Hey there, time traveller!
This article was published 20/10/2010 (2377 days ago), so information in it may no longer be current.
Netley Creek Provincial Park
Winnipeg Beach Provincial Park
Camp Morton Provincial Park
Hnausa Beach Provincial Park
The beaches were empty and most cottages stood shuttered for the season. The leafless trees provided a stark landscape. The west side of Lake Winnipeg is a different place in the fall. There are very few cottagers remaining and the lakeside towns have mostly closed up shop for the season. Only the locals remain.
Due to the number of parks I had to visit this summer and the distances travelled, I had to leave a few parks that could have been classified as summer destinations until the fall. These included the parks on the west side of Lake Winnipeg.
My friend and I finally had time to head up to this area this past weekend. Our itinerary included visits to Netley Creek, Winnipeg Beach, Camp Morton and Hnausa Beach provincial parks. Even though it was late in the season, these parks are worth checking out.
Our first stop was Netley Creek Provincial Park -- or what is left of the park. The park itself sits at the confluence of Netley Creek with the Red River, just south of where the Red empties into Lake Winnipeg. It is at the very end of Breezy Point Road, 15 kilometres north of Selkirk.
The park, like the community of Breezy Point, is no more. Ice jams on the Red River during the spring of 2009 damaged the homes and cottages of Breezy Point to the extent that the province expropriated the land and demolished them all. Today the former community is a series of vacant lots adjacent to the river. The park was also heavily damaged and has not been repaired. All that remains now is a parking lot.
When we pulled in to the park, the lot was surprisingly full. Hundreds of people were out on boats or fishing from the shoreline of the vacant lots. The annual fall walleye run between the river and Lake Winnipeg is in full swing and the junction of Netley Creek and the Red River is a prime fishing hole. We took in the scene, but having forgotten our fishing rods, we cut over to Highway 9 and headed north towards Winnipeg Beach.
Winnipeg Beach is a town with considerable history. In 1903, the Canadian Pacific Railway line up the west shore of Lake Winnipeg was completed and cottages began to spring up at Winnipeg and surrounding beaches. By 1912, trains were shuttling up to 40,000 vacationers to the booming beach communities every weekend. A special train, the "Moonlight Special," ferried partygoers to Winnipeg Beach in the early evening and had them back in Winnipeg just after midnight. My grandparents still tell stories about trips on the "Moonlight Special". A boardwalk and amusement park spanned the length of the beach and was always crowded during the summer.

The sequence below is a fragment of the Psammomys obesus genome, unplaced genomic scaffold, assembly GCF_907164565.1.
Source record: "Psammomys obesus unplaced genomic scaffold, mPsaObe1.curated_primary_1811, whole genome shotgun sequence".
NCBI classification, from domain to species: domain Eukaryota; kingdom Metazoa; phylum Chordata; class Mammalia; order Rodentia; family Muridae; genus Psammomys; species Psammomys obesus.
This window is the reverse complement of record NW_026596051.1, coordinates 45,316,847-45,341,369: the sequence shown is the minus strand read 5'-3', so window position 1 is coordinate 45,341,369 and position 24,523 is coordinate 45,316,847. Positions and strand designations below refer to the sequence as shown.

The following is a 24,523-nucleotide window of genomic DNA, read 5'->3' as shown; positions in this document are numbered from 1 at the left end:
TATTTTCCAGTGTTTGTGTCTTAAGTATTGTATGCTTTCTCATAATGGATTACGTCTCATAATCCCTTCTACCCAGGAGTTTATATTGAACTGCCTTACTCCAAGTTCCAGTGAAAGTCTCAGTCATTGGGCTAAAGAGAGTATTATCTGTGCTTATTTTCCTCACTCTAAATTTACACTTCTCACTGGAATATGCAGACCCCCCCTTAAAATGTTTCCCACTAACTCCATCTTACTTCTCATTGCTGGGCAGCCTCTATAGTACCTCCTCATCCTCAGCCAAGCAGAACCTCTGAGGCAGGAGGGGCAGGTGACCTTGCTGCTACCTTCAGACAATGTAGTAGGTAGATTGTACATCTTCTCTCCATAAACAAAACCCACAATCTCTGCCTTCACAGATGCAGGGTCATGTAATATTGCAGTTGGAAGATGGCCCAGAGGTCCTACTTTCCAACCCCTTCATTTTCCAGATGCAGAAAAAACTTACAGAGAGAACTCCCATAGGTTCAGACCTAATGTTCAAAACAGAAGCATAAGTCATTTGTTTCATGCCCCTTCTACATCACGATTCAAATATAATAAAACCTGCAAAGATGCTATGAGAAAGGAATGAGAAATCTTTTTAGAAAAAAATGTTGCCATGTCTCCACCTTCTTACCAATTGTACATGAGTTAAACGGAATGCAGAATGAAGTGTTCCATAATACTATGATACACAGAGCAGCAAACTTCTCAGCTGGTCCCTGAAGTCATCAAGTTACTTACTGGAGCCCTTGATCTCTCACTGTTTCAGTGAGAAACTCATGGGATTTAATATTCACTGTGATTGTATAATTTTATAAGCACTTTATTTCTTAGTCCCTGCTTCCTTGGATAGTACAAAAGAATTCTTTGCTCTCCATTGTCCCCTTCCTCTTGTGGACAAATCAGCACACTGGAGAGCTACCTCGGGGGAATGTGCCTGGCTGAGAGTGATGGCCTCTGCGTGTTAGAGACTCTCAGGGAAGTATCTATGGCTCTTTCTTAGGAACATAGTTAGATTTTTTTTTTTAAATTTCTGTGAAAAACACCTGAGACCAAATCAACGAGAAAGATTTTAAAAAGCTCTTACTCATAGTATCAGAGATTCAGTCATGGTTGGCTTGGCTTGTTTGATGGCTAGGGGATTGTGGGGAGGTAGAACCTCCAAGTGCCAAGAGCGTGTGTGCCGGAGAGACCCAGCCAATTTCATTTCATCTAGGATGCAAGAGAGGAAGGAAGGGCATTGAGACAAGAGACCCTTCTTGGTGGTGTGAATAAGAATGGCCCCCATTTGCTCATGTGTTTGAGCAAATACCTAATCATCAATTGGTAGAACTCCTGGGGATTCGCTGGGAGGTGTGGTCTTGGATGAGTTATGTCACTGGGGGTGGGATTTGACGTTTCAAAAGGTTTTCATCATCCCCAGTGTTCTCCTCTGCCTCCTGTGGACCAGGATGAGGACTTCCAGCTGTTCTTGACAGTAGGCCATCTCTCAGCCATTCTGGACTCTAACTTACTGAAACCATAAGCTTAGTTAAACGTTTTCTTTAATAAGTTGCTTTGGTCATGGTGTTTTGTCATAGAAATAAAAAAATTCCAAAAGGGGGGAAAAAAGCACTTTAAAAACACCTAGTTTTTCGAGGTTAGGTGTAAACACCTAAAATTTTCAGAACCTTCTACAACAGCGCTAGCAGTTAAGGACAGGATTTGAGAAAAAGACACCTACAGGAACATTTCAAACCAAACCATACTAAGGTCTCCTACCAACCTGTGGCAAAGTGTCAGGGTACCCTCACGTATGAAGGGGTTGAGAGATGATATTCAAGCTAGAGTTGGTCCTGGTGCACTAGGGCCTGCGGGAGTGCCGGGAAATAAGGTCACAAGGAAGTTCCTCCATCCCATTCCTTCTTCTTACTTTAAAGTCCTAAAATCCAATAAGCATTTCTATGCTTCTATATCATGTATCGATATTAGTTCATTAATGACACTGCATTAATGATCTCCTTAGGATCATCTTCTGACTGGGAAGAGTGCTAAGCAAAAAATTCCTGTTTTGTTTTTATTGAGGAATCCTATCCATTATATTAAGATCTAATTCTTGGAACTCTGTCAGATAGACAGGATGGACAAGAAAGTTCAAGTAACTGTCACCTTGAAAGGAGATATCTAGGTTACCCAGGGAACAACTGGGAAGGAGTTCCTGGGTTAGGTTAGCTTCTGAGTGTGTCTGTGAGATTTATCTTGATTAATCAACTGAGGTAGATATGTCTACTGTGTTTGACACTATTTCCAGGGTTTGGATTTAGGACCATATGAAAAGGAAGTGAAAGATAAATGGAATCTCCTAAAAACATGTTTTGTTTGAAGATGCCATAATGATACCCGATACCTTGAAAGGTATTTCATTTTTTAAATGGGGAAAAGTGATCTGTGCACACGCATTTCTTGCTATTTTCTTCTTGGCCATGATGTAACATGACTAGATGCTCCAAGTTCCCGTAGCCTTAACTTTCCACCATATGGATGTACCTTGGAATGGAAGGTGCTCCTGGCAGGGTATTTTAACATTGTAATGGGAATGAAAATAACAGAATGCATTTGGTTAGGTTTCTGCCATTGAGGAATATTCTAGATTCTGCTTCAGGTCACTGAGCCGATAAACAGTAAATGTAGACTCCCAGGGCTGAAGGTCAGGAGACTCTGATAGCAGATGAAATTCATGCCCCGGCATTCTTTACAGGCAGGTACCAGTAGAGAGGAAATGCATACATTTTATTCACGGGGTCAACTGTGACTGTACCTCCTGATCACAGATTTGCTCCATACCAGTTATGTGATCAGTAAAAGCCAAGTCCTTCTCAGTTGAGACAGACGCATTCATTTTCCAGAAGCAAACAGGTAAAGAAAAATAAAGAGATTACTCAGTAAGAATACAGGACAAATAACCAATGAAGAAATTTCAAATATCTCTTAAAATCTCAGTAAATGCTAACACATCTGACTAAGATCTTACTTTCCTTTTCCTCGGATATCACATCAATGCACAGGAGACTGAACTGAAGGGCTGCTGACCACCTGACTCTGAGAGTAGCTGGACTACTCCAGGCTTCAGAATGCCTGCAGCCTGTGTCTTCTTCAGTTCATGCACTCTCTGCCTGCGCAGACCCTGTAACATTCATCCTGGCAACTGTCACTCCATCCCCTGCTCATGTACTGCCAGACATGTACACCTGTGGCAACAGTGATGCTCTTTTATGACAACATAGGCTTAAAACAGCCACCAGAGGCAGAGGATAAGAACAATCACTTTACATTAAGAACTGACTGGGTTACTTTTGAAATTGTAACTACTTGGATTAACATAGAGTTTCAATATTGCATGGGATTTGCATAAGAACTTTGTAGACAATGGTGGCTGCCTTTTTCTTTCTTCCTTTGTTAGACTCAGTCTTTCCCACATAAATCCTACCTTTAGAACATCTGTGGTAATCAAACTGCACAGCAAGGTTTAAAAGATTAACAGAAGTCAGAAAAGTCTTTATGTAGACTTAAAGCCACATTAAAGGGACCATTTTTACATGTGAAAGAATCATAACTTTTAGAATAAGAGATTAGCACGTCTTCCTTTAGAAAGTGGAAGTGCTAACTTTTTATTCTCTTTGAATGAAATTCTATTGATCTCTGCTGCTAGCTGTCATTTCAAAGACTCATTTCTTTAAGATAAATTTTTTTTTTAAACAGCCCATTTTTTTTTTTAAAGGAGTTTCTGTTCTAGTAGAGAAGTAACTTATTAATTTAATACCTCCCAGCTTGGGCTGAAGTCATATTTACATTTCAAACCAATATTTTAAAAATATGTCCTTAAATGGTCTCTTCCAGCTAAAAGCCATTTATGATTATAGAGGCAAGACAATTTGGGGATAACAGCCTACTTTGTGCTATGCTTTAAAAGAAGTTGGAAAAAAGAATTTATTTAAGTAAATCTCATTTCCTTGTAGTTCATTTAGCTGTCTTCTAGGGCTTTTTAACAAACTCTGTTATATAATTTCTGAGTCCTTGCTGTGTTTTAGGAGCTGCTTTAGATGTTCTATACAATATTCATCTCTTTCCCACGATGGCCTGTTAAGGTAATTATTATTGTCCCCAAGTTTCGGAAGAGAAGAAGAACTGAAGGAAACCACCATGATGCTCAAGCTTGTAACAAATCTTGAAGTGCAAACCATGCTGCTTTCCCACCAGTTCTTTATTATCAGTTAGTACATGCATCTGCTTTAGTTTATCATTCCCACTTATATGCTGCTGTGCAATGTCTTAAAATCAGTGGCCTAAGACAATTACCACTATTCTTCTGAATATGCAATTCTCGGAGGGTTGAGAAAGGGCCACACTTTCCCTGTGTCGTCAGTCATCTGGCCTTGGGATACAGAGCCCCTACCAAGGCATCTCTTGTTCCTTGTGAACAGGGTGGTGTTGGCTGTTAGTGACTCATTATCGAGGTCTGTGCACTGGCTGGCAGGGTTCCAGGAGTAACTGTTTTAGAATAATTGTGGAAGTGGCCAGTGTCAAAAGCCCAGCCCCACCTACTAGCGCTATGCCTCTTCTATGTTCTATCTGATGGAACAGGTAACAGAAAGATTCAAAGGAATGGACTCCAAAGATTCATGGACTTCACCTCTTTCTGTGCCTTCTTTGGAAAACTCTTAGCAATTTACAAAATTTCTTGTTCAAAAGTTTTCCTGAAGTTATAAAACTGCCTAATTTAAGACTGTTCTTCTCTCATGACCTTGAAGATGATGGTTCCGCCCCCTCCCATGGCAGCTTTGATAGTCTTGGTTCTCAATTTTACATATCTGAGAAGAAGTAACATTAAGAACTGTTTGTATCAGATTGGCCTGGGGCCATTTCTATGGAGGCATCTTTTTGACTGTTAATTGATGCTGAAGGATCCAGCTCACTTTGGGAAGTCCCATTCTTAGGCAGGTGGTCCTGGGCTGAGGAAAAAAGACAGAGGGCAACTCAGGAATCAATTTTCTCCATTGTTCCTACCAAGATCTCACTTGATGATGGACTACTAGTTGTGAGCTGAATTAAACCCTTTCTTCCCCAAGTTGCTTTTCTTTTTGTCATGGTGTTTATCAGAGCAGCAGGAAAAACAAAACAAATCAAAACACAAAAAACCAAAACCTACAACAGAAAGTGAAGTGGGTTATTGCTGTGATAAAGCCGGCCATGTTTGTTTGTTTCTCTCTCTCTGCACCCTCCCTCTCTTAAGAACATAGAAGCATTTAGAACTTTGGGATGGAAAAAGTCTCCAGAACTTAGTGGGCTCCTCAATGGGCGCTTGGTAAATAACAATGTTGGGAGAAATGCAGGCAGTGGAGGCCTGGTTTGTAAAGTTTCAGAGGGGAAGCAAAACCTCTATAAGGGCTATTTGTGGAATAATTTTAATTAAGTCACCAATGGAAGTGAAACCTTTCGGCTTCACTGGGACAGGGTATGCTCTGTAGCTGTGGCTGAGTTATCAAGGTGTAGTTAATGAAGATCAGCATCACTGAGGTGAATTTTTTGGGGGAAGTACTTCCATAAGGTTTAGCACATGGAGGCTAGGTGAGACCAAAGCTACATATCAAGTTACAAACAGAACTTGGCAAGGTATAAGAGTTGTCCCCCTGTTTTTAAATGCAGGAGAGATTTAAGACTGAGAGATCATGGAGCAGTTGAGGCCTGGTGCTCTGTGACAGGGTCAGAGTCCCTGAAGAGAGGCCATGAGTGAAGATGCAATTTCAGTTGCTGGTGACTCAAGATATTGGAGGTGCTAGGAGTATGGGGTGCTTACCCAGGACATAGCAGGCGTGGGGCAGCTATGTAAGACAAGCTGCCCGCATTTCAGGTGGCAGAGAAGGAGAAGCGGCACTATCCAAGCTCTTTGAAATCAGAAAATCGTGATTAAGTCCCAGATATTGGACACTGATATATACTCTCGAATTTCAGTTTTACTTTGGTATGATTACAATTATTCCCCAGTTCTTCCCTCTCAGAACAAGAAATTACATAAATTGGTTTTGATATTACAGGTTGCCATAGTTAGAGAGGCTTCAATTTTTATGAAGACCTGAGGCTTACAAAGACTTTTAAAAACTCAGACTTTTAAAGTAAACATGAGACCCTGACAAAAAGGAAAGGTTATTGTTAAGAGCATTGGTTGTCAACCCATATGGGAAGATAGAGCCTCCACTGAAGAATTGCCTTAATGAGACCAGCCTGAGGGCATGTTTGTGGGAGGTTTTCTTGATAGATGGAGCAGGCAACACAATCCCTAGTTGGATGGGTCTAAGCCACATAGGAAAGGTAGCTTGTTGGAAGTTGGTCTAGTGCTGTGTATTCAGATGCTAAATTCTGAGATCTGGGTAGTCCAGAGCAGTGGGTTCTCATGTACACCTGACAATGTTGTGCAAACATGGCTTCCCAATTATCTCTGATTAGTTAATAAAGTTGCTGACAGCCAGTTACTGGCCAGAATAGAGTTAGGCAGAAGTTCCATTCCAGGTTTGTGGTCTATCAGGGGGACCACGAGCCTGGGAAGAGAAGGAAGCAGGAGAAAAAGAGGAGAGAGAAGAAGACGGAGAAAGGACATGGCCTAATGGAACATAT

The boom didn't last long, though. As the automobile replaced the train in the 1940s and 50s, the crowds at Winnipeg Beach thinned and the town settled into its current state as a sleepy cottage community. Where the amusement park and original boardwalk once stood, Winnipeg Beach Provincial Park now spans the length of the town's beach. The park features a grass picnic area and a re-creation of the town's famous boardwalk. Even though it was well into October, it was still warm enough to relax on the beach for a while, albeit with more clothes than during the summer.
Our next stop was Camp Morton Provincial Park, eight kilometres north of Gimli on Provincial Road 222. Unfortunately, the historic section of the park has closed for the winter, but the remainder of the park is currently open for hiking and cross-country skiing during the winter. The historic part of the park preserves the remains of a Roman Catholic summer camp, built in 1920. Several stone cabins, a chapel, and a bell tower are among the buildings that remain. During the summer, this area would be a great place to explore before taking a walk down to the beach.
The final stop of the weekend was at Hnausa Beach Provincial Park, an additional 22 kilometres north on Provincial Road 222. The park is just outside the town of Hnausa, one of the original New Iceland settlements of the late 19th century. Just like Camp Morton, the park was closed for the season. We took a quick hike through the park and down to the beach. Hnausa Beach is small and is suffering from the erosion that threatens all of the west side of Lake Winnipeg. During the summer Hnausa Beach Provincial Park would make a good place to enjoy a beach day away from the crowds at Winnipeg Beach and Gimli.
Our fall beach weekend was relaxing and rewarding. It was unfortunate that we weren't able to make it to these parks during the peak summer season, but that is one of the difficulties with so many parks and so little time. In two weeks time, I'm going to take one of the shortest trips of the year, visiting the provincial parks in and around Winnipeg.